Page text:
At its “Voice of the Body” event last night, Samsung introduced a new health platform that it hopes will take wearable sensors and devices to a higher level when it comes to tracking a user's health, by collecting data from various sources and uploading it to the cloud. To this end, Samsung showed off the Simband, a reference wearable device that any manufacturer can use to build their own devices without having to work from the ground up. The Simband comes with an array of sensors that gather various details, such as body temperature, oxygen level, or heart rate. Unlike the Gear smartwatches, Simband is an open platform which Samsung hopes other companies will embrace.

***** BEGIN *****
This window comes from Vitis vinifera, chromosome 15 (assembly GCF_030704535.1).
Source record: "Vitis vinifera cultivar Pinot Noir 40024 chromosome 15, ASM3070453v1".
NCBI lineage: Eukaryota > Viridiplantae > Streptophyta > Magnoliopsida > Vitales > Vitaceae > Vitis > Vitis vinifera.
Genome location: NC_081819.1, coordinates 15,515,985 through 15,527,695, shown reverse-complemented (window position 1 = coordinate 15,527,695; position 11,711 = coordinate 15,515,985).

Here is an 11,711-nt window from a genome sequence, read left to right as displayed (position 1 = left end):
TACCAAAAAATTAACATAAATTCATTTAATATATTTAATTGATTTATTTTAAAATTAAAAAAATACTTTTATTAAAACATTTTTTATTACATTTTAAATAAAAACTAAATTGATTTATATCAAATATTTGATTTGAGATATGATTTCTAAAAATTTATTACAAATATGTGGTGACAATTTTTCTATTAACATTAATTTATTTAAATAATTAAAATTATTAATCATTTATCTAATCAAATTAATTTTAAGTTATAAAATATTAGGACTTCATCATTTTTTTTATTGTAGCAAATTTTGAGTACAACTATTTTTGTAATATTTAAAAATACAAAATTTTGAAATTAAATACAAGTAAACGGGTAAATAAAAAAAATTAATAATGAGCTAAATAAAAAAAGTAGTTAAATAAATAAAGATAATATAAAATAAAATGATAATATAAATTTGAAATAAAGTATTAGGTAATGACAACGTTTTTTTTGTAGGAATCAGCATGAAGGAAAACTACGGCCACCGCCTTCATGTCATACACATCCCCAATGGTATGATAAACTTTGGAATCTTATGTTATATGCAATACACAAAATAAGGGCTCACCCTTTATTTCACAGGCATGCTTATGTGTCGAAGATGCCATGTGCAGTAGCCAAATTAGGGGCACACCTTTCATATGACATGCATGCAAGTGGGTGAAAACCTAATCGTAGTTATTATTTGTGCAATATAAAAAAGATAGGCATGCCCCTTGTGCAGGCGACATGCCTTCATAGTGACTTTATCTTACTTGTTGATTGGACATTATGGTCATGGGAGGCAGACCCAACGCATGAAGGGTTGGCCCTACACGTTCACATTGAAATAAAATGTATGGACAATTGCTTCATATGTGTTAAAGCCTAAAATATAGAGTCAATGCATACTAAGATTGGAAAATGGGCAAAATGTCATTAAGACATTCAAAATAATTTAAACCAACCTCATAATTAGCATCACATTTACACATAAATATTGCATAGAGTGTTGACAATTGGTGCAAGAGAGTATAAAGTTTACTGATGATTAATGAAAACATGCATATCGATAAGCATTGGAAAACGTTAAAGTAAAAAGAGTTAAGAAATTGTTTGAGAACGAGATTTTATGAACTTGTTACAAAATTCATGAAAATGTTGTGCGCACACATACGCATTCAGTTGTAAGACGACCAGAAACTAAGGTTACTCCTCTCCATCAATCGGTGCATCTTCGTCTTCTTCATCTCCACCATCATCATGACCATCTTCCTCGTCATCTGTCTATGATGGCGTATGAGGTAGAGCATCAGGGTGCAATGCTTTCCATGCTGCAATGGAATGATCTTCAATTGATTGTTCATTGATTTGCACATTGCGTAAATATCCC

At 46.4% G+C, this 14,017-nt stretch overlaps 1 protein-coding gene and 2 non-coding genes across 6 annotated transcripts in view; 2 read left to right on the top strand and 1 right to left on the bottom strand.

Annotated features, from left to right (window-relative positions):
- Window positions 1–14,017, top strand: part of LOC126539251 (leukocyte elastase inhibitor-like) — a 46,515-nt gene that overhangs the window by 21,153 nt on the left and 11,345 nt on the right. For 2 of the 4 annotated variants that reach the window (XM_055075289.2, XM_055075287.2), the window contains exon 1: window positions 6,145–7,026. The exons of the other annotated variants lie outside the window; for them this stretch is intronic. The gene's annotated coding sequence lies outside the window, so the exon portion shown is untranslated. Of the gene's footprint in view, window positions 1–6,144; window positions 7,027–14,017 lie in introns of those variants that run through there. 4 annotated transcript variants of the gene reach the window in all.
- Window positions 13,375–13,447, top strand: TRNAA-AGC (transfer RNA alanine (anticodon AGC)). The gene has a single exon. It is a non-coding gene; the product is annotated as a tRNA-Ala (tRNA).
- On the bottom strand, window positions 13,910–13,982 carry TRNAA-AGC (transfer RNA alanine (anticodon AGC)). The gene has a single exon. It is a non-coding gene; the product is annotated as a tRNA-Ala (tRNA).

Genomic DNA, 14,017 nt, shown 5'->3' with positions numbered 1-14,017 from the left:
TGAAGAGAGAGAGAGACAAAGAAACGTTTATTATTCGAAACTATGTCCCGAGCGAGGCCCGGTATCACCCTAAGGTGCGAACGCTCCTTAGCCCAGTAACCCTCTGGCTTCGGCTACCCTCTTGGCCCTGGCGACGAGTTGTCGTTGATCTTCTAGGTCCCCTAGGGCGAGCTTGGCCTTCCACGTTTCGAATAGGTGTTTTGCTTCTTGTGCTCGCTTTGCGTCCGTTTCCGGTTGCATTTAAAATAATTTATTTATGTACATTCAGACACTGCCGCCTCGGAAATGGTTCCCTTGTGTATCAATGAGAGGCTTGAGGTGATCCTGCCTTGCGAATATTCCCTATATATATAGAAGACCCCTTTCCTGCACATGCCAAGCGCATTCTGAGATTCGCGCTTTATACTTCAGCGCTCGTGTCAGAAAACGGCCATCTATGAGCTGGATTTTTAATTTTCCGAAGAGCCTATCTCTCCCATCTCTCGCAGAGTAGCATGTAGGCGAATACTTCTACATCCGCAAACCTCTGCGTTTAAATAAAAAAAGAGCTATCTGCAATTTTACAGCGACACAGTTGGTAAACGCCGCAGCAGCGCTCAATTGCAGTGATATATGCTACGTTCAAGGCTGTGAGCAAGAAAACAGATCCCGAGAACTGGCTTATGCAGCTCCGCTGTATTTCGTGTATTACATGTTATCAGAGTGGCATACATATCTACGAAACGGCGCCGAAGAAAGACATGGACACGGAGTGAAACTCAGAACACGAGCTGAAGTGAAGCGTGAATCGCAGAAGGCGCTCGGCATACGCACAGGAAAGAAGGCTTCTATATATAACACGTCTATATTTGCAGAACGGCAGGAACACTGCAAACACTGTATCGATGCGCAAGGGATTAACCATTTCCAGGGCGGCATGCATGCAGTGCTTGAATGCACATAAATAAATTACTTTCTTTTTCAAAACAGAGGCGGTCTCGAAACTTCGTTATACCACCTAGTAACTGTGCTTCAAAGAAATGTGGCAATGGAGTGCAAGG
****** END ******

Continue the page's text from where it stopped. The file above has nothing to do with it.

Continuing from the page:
The health platform is called Samsung Multimodal Architecture Interaction (SAMI), and any data stored on the platform by any device based on the Simband can be controlled by the user. Developers will also have access to this data for creating custom applications, but in the end, it is the user who will own said data. For those not wanting to use the Simband as reference for their own device, Samsung will also make available open APIs that developers and manufacturers can use to upload data from their custom wearables to SAMI, a move that Samsung says is a bid to “connect more brains with more sensors.”
While the Simband looks like Samsung's existing smartwatches, with Wi-Fi, Bluetooth and a proper display inside, it's not a product that will go on sale for consumers anytime soon. Instead, it is simply an example of where the Korean manufacturer hopes to take the wearable industry when it comes to health-tracking, and given the open nature of the platform, it shouldn't be long before other companies start to take advantage as the wearables market gets set to be the next big thing in the industry.